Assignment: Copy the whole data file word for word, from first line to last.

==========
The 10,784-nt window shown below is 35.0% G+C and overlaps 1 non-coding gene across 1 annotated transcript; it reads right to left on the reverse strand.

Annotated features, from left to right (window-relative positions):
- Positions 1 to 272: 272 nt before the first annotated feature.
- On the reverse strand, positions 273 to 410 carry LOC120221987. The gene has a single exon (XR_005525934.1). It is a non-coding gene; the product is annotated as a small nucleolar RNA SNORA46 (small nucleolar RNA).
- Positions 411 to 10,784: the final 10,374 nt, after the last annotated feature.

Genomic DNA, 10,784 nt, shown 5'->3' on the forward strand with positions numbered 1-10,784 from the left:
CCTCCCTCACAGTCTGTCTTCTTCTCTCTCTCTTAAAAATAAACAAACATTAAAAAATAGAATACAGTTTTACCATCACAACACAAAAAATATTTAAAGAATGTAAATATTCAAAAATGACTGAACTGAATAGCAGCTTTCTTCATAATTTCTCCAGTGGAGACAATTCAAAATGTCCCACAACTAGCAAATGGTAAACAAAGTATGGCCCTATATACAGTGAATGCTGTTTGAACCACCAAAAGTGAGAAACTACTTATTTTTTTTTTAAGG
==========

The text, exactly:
The 10,784-nt window shown below is 35.0% G+C and overlaps 1 non-coding gene across 1 annotated transcript; it reads right to left on the reverse strand.

Annotated features, from left to right (window-relative positions):
- Positions 1 to 272: 272 nt before the first annotated feature.
- On the reverse strand, positions 273 to 410 carry LOC120221987. The gene has a single exon (XR_005525934.1). It is a non-coding gene; the product is annotated as a small nucleolar RNA SNORA46 (small nucleolar RNA).
- Positions 411 to 10,784: the final 10,374 nt, after the last annotated feature.

Genomic DNA, 10,784 nt, shown 5'->3' on the forward strand with positions numbered 1-10,784 from the left:
CCTCCCTCACAGTCTGTCTTCTTCTCTCTCTCTTAAAAATAAACAAACATTAAAAAATAGAATACAGTTTTACCATCACAACACAAAAAATATTTAAAGAATGTAAATATTCAAAAATGACTGAACTGAATAGCAGCTTTCTTCATAATTTCTCCAGTGGAGACAATTCAAAATGTCCCACAACTAGCAAATGGTAAACAAAGTATGGCCCTATATACAGTGAATGCTGTTTGAACCACCAAAAGTGAGAAACTACTTATTTTTTTTTTAAGG